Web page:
The apostle Paul meets the Prairie Home Companion… I was lying awake in bed the other night, mulling over the sermon series on Romans 12, which is not a recommended strategy for inducing sleep. Thinking about Paul’s teaching on the church as the body of Christ (Rom 12:4-8), a somewhat homespun metaphor sprang to mind: the church potluck.
I thought immediately of Garrison Keillor’s dispatches from Lake Wobegon, where the potluck is a bastion of Norwegian Lutheran church tradition. Among the items required to be on the menu: Jell-O salad (though how mini-marshmallows embedded in flavored gelatin constitutes salad escapes me) and “hot dish” (something like mac-and-cheese meets Hamburger Helper). There are other denominational, regional, and local traditions, of course, from platters of fried chicken, to killer brownies, to coffee in quantities sufficient to drown a hippo.
But I wonder if the potluck could do double service as a metaphor for Spirit-led congregational life itself: everyone who comes is expected to bring something to the table. Some, of course, will bring their “signature dish”–that special recipe that everyone loves. The table will be laden with desserts: some store-bought, others from scratch. Whatever the fare, people will make a contribution that is appropriate to their means and culinary talents, and there will be more than enough for all.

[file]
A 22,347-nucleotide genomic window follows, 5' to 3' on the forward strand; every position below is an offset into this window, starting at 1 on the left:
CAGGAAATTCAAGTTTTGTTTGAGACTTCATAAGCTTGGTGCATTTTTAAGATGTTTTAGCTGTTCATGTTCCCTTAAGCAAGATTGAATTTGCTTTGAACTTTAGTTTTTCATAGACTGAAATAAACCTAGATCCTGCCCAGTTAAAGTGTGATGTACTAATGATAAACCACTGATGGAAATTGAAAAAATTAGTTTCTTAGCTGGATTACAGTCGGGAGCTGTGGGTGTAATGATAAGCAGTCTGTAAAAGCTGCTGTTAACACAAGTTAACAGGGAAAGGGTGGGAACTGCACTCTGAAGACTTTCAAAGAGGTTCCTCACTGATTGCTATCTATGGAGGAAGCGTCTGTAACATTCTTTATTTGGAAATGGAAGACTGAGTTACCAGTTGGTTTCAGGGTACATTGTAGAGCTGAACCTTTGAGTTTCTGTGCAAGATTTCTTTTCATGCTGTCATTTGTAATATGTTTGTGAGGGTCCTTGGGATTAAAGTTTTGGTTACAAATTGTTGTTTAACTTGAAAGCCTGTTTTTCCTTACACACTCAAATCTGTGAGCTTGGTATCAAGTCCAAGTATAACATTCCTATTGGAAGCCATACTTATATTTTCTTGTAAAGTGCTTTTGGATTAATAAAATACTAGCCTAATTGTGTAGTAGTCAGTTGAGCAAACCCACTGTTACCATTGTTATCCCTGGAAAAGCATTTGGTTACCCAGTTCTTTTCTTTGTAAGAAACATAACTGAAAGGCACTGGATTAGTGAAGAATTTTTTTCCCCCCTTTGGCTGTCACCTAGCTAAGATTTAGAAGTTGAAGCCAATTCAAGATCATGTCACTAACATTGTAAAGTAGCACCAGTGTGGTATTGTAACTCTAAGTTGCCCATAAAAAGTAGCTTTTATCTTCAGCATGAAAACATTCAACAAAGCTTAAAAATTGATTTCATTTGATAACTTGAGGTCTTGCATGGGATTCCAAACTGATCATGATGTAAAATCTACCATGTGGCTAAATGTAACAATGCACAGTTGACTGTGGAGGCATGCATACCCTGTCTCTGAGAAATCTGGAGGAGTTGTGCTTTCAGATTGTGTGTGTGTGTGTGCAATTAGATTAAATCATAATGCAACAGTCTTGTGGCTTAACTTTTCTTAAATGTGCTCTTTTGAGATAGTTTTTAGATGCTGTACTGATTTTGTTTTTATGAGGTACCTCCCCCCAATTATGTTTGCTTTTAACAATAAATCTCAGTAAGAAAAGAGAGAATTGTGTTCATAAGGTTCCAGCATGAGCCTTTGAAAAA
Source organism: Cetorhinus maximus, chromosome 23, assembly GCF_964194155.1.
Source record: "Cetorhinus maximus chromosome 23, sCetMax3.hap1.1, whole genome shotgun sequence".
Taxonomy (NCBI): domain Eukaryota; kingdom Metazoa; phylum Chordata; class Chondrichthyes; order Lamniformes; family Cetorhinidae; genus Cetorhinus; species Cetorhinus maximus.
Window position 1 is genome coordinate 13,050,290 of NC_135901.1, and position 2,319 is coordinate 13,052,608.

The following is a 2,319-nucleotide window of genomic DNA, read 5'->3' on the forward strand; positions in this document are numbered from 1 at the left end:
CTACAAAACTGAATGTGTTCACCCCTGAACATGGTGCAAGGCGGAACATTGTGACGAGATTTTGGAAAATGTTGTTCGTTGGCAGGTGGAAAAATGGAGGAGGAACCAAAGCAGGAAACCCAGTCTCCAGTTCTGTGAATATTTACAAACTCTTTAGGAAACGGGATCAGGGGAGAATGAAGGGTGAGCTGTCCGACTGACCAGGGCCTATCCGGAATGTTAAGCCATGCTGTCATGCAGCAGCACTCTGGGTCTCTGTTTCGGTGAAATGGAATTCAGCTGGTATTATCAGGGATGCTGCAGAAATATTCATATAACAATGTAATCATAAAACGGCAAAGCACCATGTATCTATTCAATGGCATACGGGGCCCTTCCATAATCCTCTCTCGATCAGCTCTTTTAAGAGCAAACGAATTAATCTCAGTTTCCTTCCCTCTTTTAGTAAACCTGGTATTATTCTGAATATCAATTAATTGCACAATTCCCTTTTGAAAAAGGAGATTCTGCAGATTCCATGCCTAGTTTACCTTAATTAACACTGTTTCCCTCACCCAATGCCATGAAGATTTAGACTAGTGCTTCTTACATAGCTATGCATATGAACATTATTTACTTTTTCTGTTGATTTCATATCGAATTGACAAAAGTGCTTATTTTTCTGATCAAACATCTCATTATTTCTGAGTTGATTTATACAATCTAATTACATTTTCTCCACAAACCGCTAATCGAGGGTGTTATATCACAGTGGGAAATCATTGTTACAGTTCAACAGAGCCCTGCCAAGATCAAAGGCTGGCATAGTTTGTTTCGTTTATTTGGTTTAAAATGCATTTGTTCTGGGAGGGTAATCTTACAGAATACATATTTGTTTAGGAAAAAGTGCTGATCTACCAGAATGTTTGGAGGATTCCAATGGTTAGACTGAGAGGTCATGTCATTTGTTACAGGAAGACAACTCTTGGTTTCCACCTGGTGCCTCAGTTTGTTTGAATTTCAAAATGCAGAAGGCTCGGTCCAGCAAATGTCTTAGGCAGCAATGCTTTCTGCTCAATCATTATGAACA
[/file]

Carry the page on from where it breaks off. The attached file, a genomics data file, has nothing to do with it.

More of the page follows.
Contrast that with a different metaphor: the buffet restaurant. (Did I mention that the absolute worst case of food poisoning I ever got was from a buffet? Just sayin’.) Here, customers come to sample from a variety of offerings, loading up on the ones they like best. Of course, for the sake of loyal repeat customers, the most popular items must always be on the menu. Around that core, however, the menu must be ever-changing, to keep other, more occasional patrons interested.
It seems that when churches grow, there’s often a gradual movement from the potluck mentality to the buffet. Unconsciously reversing Jesus’ declaration to the Twelve (Matt 20:28), we eventually come not to serve but to be served. We come not to feed, but to be fed. And in that climate, unfortunately, there are apt to be more complaints about the food.
No metaphor can be pushed too far. Potlucks have their own problems. Nor is the distinction between potluck and buffet absolute: there will always be those who treat the potluck like a buffet, expecting to feast on what others have brought, without a thought of bringing something themselves.
Nevertheless, if God gives his grace to each member of the body in the form of some gift (Rom 12:6a) that is meant to be used for his glory, shouldn’t we all be asking ourselves what we’re supposed to bring to the table?
We may not all have a signature dish. But someone has to bring the plastic forks. That might not seem like much, but believe me, they’d be missed.